The Addams family is a beloved, kinda spooky, kinda cooky story that has been interpreted many times in the past few years.
The Addams were created by Charles Addams in 1938 as a recurring comic strip appearing in the pages of The New Yorker. The family was featured in almost 60 panels Addams’ submitted to the magazine between the ’40s and ’50s.
The first version of the family was ethnically ambiguous, with no clear indications of what their ethnicity was. The family members were even nameless during their run in the paper and only presented as a weird and spooky family who went on fun adventures.
The Addams Family is Hispanic
By the 60s, Addam’s comic strip was so popular that it was picked up to be turned into a television series. The show was still in black and white then, so it perfectly fit the aesthetic of the family.
Since the Addams family did not have first names, creator Charles Addams gave the actors playing the main characters creative freedom to name their respective characters.
Jon Astin played the patriarch of the family and opted to name his character Gomez instead of Repelli (a name that was a play on the word Repellent). In an interview with the Ocala Star-Banner in 1965, Astin described how he was given ‘free-rein’ to artfully express the “Latin-lover blood in Gomez’s veins” in the show, who was allegedly from a Spanish family of Castilian descent,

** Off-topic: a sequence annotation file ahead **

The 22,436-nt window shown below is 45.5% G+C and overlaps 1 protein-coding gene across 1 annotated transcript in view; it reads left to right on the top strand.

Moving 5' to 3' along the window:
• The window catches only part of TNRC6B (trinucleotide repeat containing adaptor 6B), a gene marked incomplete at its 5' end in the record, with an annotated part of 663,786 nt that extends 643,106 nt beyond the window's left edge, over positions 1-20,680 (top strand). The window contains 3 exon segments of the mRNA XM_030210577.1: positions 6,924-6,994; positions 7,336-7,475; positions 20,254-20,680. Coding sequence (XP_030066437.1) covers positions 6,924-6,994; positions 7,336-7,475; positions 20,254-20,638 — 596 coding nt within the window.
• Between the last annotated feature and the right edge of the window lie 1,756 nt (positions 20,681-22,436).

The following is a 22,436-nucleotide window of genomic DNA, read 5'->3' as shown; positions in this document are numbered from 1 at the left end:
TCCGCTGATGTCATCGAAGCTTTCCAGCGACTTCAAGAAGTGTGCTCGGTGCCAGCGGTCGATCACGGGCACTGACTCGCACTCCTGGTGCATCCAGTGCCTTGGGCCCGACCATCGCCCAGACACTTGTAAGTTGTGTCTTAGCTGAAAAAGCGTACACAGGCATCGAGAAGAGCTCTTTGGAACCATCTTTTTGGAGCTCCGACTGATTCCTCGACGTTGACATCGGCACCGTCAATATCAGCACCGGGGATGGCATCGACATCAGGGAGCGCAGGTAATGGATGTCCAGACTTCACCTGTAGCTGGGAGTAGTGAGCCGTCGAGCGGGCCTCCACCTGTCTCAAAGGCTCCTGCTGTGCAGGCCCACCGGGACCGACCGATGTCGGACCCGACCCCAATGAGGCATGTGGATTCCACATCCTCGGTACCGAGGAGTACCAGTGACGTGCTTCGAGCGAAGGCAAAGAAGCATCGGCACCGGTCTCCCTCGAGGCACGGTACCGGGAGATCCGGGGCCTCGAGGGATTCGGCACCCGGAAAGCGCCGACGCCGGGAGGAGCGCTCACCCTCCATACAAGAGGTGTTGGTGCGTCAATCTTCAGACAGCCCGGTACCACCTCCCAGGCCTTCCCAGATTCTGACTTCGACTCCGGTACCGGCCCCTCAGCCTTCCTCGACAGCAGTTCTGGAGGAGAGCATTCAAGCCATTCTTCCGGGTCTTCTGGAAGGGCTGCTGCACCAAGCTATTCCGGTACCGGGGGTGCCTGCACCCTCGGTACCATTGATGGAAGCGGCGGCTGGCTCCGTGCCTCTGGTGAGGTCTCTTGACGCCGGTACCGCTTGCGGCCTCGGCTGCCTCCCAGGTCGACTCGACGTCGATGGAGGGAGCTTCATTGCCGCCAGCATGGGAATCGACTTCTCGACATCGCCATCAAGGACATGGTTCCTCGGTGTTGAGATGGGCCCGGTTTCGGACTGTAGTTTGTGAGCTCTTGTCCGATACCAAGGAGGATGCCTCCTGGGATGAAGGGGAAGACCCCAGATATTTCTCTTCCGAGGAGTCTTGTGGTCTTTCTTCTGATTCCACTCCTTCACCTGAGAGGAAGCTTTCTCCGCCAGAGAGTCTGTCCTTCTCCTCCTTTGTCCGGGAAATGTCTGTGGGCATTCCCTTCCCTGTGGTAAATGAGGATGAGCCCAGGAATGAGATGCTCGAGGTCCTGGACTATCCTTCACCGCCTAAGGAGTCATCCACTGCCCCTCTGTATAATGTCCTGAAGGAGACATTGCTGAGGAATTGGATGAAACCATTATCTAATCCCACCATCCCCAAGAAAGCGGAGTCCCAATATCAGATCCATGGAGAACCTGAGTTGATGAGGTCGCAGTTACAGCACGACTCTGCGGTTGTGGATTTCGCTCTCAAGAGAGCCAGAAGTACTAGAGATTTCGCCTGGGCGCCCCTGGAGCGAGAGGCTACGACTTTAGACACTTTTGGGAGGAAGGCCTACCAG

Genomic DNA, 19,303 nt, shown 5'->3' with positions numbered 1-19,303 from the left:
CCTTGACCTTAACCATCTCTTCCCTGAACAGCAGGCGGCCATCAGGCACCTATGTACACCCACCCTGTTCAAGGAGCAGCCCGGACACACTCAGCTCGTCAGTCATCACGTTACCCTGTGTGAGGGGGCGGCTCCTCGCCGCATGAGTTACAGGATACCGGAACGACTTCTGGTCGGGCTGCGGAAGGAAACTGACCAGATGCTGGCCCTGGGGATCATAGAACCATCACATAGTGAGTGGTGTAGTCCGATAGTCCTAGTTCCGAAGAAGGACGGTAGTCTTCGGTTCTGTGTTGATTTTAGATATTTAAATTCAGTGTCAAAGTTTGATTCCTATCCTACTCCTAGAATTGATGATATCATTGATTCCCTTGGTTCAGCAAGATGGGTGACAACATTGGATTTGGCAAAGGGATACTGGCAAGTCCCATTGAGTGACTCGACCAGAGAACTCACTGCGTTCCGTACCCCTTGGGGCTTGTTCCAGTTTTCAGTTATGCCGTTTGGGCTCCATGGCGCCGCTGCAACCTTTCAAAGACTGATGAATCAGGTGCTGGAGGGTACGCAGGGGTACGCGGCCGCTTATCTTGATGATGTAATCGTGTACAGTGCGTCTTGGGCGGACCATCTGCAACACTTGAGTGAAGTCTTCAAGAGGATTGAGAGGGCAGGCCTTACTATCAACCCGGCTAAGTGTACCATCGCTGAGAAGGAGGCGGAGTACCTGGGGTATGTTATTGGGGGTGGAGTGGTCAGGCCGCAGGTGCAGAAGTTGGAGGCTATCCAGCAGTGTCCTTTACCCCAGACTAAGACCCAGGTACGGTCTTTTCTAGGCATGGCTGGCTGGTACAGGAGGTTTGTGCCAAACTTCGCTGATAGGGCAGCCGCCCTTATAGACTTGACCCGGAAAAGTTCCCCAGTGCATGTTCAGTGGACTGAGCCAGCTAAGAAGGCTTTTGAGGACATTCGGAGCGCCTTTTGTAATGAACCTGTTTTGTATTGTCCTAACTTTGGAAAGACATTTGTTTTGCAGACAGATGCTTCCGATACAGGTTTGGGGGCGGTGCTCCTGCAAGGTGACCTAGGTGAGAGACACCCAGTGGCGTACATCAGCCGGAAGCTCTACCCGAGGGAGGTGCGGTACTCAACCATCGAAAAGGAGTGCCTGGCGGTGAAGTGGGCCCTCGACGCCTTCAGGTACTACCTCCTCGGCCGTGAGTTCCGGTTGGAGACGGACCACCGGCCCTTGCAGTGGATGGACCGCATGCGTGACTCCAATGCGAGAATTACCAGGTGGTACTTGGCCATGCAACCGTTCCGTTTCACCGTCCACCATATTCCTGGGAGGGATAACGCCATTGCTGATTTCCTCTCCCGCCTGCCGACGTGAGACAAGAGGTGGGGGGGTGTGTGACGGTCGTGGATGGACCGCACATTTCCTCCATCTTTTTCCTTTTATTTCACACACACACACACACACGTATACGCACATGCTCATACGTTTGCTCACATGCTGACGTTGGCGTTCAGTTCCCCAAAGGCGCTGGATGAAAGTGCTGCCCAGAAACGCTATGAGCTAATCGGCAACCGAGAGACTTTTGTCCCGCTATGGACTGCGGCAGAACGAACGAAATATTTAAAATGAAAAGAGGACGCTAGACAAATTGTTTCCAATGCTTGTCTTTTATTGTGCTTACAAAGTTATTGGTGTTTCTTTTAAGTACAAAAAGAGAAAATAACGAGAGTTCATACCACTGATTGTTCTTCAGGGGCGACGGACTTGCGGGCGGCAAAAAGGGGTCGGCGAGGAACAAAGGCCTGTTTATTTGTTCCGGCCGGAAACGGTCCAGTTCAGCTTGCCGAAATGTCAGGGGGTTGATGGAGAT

Astin’s Gomez Addams arguably marked the beginning of the Addams' Hispanic roots. The 60’s television series only ran for two seasons, but it gained a cult following and even became a big pop culture reference source in the following years.
The family slinked back into the spotlight when Barry Sonnenfeld made two movies featuring the Addams. The first movie, unironically titled The Addams Family, turned into an instant hit, thanks to an excellent cast who portrayed the family's unique cookiness quite well. The same cast returned for the movie’s sequel, The Addams Family Values, which was released in 1993.
Raul Julia, an actor of Puerto Rican descent, stayed true to the Gomez being of Hispanic descent.
The other members of the family remained ethnically ambiguous, with Anjelica Huston playing Morticia, Cristina Ricci playing Wednesday, and Christopher Lloyd as Uncle Fester.
Latinx Playing the Addams Family in Wednesday
In 2022, the family returned to the screen with the Netflix series Wednesday, which was focused on the family's young daughter. In the series, we follow Wednesday going through the trials of being a teenager - avoiding distractions from boys, focusing on her schoolwork, solving murders, and catching monsters.
The cast for Wednesday is predominantly Latinx, with Latina actress Jenna Ortega taking the lead as Wednesday Addams. She is joined by Luiz Guzman as Gomez Adams, Catherine Zeta-Jones, and Isaac Ordonez as Pugsley.
In an interview with Netflix, Ortega talks about representing her community in the series
Wednesday is technically a Latina character and that’s never been represented. So, for me, any time that I have an opportunity to represent my community, I want that to be seen.
Addams Family Traditions in Wednesday
The Addams Family may also practice Latin traditions at home depicting their Latin roots.
In the featurette for Wednesday,we see her mentioning their family altar in their living room to accommodate more seating for the year-long celebration of Dio de los Muertos.
Dio de los Muertos is an annual celebration usually held on the first and second day of November, but can also be held on the 31st of October or 6th of November, depending on the local traditions. The holiday is celebrated in Mexico.
This is a subtle hint that the Addams family follows Hispanic traditions, thus, further emphasizing that the family is of Hispanic descent.